Meet the mayor of the town that outsourced everything

Meet the mayor of the town that outsourced everything

An Atlanta, Ga., suburb might be a model for saving taxpayers costs while providing high-quality services.

Illinois has nearly 7,000 units of government – more than any other state in the nation. And some municipalities have taken steps to eliminate the duplicative services and high costs that go with these multiple, and often unnecessary, layers of government.

Efforts to save taxpayers money in Belleville and Peru are good examples of the kind of consolidation needed throughout the state. But there is an even more innovative model, in Sandy Springs, Ga., that can serve as an example of efficiency for Illinois and the rest of the country.

Sandy Springs, incorporated in 2005, has about 100,000 residents, which is about the size of Springfield, Ill., and more than twice as large as Moline, Ill. But unlike those cities – and cities across Illinois – Sandy Springs does not have any long-term liabilities, and yet is still able to provide services, invest in its infrastructure, and keep taxes flat.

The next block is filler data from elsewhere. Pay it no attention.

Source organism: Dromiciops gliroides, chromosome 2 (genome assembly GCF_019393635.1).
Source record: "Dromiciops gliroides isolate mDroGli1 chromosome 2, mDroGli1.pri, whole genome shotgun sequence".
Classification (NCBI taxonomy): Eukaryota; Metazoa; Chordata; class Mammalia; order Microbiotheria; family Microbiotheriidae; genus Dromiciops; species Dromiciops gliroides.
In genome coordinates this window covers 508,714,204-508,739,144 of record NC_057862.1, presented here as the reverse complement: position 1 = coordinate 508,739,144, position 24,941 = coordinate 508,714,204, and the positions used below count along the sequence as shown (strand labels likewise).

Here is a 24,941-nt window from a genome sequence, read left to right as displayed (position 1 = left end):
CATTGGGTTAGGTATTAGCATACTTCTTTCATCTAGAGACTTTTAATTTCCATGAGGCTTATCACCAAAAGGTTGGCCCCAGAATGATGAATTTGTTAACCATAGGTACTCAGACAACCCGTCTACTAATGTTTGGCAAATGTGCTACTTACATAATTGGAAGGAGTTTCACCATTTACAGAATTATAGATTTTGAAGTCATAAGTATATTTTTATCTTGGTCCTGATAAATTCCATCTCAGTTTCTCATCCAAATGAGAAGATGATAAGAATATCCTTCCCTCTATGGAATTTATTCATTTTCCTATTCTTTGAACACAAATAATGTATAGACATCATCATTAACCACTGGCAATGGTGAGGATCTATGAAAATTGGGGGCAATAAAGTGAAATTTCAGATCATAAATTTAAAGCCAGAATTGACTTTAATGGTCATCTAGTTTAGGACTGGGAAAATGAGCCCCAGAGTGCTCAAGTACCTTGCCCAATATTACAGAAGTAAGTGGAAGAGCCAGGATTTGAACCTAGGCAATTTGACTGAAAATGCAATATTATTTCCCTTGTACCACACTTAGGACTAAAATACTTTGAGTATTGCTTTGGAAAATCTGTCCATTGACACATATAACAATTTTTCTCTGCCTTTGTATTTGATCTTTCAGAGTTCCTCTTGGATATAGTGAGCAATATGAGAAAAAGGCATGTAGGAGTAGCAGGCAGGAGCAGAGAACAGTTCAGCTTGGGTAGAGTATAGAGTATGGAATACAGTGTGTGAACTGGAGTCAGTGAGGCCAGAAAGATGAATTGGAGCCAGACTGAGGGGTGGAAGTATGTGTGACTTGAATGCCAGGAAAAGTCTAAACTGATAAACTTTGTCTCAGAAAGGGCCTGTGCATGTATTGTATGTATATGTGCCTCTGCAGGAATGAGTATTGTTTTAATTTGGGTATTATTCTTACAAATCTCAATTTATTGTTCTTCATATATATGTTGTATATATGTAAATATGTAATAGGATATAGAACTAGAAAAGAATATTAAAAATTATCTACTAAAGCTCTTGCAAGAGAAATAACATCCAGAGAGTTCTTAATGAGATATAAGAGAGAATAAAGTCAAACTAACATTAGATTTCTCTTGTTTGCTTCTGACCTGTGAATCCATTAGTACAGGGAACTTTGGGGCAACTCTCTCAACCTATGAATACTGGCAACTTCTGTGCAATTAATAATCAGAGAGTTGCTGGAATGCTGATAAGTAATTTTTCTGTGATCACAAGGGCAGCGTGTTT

That is because Sandy Springs relies on private contractors for services government workers typically provide.

Besides its police and fire departments, the city only has eight full-time employees. The city’s communications team works for a public affairs company. An engineering firm maintains the city’s parks. Judges are paid a flat, hourly rate.

“We looked at the traditional model and then the private-sector model, and then when we looked at the advantages and disadvantages, we went the private-sector route,” Sandy Springs Mayor Rusty Paul said in an interview on Illinois Rising with AM 560’s Dan Proft and the Illinois Opportunity Project’s Pat Hughes.

And Sandy Springs residents couldn’t be happier with the services.

“We do regular surveys with our citizens to measure customer satisfaction, and we get absolutely no complaints about the quality of service,” Paul said.

“We don’t even refer to [residents] as taxpayers, we refer to them as customers. We’re a business providing a service to customers.”

Listen to the entire interview with Paul below. And subscribe to the Illinois Rising podcast .

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